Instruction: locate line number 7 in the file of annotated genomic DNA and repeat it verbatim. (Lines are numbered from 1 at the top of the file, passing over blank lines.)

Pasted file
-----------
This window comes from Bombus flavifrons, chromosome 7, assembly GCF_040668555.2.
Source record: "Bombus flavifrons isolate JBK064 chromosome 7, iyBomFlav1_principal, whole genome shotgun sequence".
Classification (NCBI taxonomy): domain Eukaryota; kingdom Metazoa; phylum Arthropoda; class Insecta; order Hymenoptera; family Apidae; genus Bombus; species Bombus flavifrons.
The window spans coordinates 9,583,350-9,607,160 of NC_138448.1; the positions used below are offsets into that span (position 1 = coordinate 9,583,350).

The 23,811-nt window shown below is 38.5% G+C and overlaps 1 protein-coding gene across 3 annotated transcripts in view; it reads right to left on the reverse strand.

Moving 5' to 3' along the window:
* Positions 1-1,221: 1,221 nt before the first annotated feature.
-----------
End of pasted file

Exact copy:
* Positions 1-1,221: 1,221 nt before the first annotated feature.